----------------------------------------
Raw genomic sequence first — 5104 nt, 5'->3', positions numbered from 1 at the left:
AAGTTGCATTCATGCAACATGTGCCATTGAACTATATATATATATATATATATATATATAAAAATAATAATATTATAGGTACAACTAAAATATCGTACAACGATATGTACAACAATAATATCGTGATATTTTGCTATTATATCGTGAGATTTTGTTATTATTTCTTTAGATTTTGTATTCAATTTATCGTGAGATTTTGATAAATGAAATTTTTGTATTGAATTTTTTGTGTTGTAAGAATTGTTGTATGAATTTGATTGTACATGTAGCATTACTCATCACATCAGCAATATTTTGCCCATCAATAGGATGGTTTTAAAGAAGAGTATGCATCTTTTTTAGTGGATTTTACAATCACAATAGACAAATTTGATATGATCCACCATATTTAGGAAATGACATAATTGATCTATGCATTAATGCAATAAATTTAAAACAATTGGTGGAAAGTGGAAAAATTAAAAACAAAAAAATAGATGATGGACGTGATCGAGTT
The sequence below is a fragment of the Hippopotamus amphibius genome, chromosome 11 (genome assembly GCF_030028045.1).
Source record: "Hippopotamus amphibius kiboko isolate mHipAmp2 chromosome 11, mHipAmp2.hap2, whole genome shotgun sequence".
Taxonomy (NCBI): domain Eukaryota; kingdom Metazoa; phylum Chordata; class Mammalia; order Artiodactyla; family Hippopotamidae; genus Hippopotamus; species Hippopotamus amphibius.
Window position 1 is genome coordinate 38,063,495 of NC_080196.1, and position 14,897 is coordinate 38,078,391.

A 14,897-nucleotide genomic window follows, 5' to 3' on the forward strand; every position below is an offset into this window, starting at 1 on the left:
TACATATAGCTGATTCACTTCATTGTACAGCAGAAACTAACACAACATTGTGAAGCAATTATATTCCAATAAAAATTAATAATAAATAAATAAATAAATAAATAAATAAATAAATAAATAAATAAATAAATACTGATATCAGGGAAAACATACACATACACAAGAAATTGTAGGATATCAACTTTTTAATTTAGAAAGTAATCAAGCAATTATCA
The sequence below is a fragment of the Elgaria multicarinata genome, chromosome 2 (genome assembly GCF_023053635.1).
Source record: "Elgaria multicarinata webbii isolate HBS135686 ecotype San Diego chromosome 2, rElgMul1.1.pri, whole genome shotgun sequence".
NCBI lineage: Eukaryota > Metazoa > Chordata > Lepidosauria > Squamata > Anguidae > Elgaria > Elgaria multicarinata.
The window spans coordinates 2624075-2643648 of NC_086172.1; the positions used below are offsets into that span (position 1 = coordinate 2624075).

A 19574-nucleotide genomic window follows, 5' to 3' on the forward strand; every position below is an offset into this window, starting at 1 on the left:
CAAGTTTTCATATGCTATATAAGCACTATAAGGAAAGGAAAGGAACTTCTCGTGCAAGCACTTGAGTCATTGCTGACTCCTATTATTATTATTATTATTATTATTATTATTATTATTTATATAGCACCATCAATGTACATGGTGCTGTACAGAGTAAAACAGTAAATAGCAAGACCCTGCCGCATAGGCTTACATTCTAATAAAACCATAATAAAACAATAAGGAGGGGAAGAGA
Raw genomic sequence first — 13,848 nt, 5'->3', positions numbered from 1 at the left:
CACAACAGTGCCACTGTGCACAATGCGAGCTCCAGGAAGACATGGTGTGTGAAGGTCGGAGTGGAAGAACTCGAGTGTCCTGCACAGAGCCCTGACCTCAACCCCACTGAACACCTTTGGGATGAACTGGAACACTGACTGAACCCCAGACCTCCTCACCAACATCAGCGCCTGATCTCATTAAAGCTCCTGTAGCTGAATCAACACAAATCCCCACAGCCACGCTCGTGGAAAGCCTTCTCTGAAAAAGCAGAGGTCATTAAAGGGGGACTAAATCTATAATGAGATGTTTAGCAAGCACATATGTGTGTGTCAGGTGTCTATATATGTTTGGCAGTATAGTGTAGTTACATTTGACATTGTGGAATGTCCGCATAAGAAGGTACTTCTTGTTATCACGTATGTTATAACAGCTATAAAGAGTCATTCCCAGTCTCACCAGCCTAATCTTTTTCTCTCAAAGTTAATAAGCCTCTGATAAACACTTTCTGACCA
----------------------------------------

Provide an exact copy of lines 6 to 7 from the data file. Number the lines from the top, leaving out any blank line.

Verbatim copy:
Window position 1 is genome coordinate 38,063,495 of NC_080196.1, and position 14,897 is coordinate 38,078,391.

A 14,897-nucleotide genomic window follows, 5' to 3' on the forward strand; every position below is an offset into this window, starting at 1 on the left: